4) New England Patriots (AFC East)
Some people might have the Patriots atop this list, but I -- obviously -- am not one of them. New England is facing a slew of questions in 2020, including how the team will perform in the post-Tom Brady era and whether the Bills, Dolphins or Jets (who have all improved) will finally mount a serious challenge in the AFC East. But one simply cannot count out a Bill Belichick-coached outfit. The Pats might not dominate or look as flashy offensively as they did in the peak of Brady's time under center, but they are returning most of 2019's top-ranked defense, led by reigning Defensive Player of the Year Stephon Gilmore, and they'll have a legitimate shot at extending their NFL-record streak of division titles to 12 this season.
3) Houston Texans (AFC South)
Even before making the controversial decision to trade DeAndre Hopkins away, the Texans were vulnerable heading into 2020. With Ryan Tannehill -- who finally came into his own as a starting quarterback last season -- and reigning rushing champ Derrick Henry returning to Tennessee, the Titans have a great chance to springboard off of 2019's playoff appearance, while the Colts could also be a factor, depending on how much Philip Rivers has left in the tank. No head coach whose team made the playoffs in 2019 is experiencing as much public criticism (and that's putting it nicely) as Houston's Bill O'Brien has this offseason, thanks to the moves he's made in his dual role as coach and general manager. Could the wheels fall of for the Texans in 2020? I hope not, but we have to acknowledge the possibility.
2) Philadelphia Eagles (NFC East)
The Eagles' selection of Jalen Hurts in the second round of the 2020 NFL Draft -- despite having signed 27-year-old quarterback Carson Wentz to a four-year, $128 million extension just last year -- was even more surprising than the move you'll read about in the next blurb. Yes, you can see the logic at work. The Eagleshad to address the backup QB spot, considering Wentz's significant injury history, and Hurts could conceivably contribute via Taysom Hill-style packages while learning the NFL ropes, hopefully helping to realize general manager Howie Roseman's vision of the Eaglesbecoming a *QB factory*. But adding Hurts also gave rise to one of the most intriguing storylines of 2020: How will Wentz handle everything that comes with Hurts' arrival? (So far, so good ...) I expect the Eagles to make the playoffs, but in terms of their chances to win consecutive division titles for the first time since 2003-04, the Cowboys will nip at their heels again, and either the Giants or Redskins could emerge as surprise contenders.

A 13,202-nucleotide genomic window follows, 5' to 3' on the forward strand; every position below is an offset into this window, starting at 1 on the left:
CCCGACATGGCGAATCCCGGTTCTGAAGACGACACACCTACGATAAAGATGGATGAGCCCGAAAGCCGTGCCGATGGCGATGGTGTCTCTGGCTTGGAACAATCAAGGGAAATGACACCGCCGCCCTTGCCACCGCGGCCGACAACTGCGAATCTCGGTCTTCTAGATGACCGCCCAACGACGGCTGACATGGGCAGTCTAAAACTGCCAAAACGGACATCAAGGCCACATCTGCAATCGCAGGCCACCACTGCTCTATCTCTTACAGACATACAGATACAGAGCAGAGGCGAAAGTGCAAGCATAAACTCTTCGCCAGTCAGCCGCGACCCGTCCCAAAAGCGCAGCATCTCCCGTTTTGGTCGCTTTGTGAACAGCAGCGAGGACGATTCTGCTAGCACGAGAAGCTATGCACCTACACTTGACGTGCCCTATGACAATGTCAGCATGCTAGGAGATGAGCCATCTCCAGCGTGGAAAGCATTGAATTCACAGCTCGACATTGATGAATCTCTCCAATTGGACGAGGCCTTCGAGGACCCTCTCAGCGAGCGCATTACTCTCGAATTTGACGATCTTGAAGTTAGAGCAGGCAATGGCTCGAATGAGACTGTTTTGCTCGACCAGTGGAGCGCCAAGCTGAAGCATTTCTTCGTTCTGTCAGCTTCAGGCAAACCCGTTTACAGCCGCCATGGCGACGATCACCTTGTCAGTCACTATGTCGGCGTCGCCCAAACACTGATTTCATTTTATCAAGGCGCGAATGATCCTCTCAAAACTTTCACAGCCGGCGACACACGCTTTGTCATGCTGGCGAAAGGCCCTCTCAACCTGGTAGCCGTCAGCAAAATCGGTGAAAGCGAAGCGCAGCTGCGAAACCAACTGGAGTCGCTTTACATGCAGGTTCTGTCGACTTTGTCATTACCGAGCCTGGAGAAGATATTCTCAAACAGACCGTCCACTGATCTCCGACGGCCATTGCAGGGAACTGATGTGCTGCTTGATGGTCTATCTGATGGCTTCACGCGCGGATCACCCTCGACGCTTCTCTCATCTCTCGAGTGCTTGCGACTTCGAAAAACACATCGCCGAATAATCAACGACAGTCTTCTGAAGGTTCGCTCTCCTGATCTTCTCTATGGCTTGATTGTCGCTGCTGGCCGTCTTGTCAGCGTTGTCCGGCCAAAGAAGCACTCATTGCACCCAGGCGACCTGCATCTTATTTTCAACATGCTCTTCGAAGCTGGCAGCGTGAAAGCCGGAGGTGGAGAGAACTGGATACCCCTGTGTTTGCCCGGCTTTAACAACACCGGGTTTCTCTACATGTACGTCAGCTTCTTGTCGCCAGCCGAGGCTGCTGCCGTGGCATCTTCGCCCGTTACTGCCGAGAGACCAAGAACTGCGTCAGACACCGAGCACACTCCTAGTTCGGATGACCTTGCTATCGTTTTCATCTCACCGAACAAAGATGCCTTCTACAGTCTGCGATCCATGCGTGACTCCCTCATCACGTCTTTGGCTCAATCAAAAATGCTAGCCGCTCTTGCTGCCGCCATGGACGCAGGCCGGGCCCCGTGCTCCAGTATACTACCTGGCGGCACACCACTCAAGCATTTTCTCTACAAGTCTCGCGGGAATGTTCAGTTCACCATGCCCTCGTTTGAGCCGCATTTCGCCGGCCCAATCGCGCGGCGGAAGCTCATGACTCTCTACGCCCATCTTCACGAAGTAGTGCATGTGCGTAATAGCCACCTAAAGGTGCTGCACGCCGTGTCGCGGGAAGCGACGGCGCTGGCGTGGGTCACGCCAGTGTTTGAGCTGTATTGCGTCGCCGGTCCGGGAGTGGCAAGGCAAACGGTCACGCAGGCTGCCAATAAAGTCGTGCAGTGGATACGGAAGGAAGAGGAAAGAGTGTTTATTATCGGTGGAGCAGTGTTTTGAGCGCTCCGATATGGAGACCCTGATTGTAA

1) Green Bay Packers (NFC North)
It's easy to forget, but the Packers' road win over the Bears to kick off the 2019 season was seen as a slight upset at the time. Green Bay spent the entire year proving naysayers wrong, culminating in a 13-3 record and an appearance in the NFC title game -- where the Packers were outclassed by the San Francisco 49ers. Having a year under their collective belts in coach Matt LaFleur's offense should help, but I'm skeptical that the roster has been upgraded enough this offseason to put the team over the hump. Another concern: The dynamic between two-time MVP quarterback Aaron Rodgers and the man who was drafted in the first round to ostensibly replace him, Jordan Love, could play out in a variety of ways, potentially impacting team success. Oh, and I almost forgot: The Vikings have the makings of a playoff team again, and the Lions will be better with a healthy Matthew Stafford under center.